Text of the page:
On June 19, 2010, Senator Joe Lieberman introduced a bill called “Protecting Cyberspace as a National Asset Act of 2010.” The bill was designed to protect against “significant” cyber threats before they cause damage, and had bipartisan support. The media called it the Kill Switch Bill. Other portions of the bill were based around the establishment of an Office of Cyberspace Policy and on its missions. The bill was quickly rejected due to granting the president excessive power, much like the communist nation of China. That being said, it caused enough controversy to kill the Kill Switch. But it was re-introduced to the senate on Friday. Strangely, the same day the Egyptians faced an Internet blackout.
It leaves a strong sense of dominance between the powers and its people when they try to control something as powerful as the Internet. It is the largest revolutionary tool of the people. The attempt to censor our biggest voice in any sense is absurd, and the reasons therefore are haphazard. I cannot think of one reason any form of government needs to manage the Internet besides for manipulation, and this is a cause for mistrust.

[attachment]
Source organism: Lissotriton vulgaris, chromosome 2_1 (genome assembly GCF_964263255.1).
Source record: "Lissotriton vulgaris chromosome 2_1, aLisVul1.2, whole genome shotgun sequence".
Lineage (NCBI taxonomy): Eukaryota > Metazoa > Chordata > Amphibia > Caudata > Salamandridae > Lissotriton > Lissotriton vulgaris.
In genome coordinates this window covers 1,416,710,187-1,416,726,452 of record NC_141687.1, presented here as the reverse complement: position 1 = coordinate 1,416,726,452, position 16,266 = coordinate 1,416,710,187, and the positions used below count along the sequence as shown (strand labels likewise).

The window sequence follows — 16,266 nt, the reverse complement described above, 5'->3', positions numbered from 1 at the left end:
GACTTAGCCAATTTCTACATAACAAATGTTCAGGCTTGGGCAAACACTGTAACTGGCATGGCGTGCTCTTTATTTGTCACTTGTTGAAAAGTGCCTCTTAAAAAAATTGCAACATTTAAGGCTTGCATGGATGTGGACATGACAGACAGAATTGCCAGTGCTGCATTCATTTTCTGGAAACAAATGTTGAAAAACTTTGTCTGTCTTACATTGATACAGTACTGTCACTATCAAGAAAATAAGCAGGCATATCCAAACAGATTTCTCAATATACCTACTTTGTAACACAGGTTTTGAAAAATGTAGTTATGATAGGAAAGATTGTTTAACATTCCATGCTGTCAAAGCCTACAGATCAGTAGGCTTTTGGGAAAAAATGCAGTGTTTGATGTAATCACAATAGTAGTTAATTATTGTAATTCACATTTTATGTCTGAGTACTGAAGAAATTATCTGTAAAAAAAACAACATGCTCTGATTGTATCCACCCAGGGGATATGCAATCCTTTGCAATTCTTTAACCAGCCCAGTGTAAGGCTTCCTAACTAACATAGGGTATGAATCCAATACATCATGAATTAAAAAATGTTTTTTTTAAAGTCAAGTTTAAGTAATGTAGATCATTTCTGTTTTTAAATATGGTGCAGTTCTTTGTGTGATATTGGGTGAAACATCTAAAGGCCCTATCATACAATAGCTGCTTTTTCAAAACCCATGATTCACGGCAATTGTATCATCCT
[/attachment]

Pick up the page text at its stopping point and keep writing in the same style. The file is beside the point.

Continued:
The timing of when the legislation would be re-introduced was not immediately clear, because they’re working out the kinks. No longer presented to blanket all of the internet, instead it would authorize the president to demand turning off access to so-called “critical infrastructure” where necessary. For example, “the system that controls the floodgates to the Hoover dam” to cut its connection to the net if the government detected an imminent cyber attack. What’s unclear, however, is how the government would have any idea when a cyber attack was imminent or why the operator wouldn’t secure itself if it detected a threatening attack.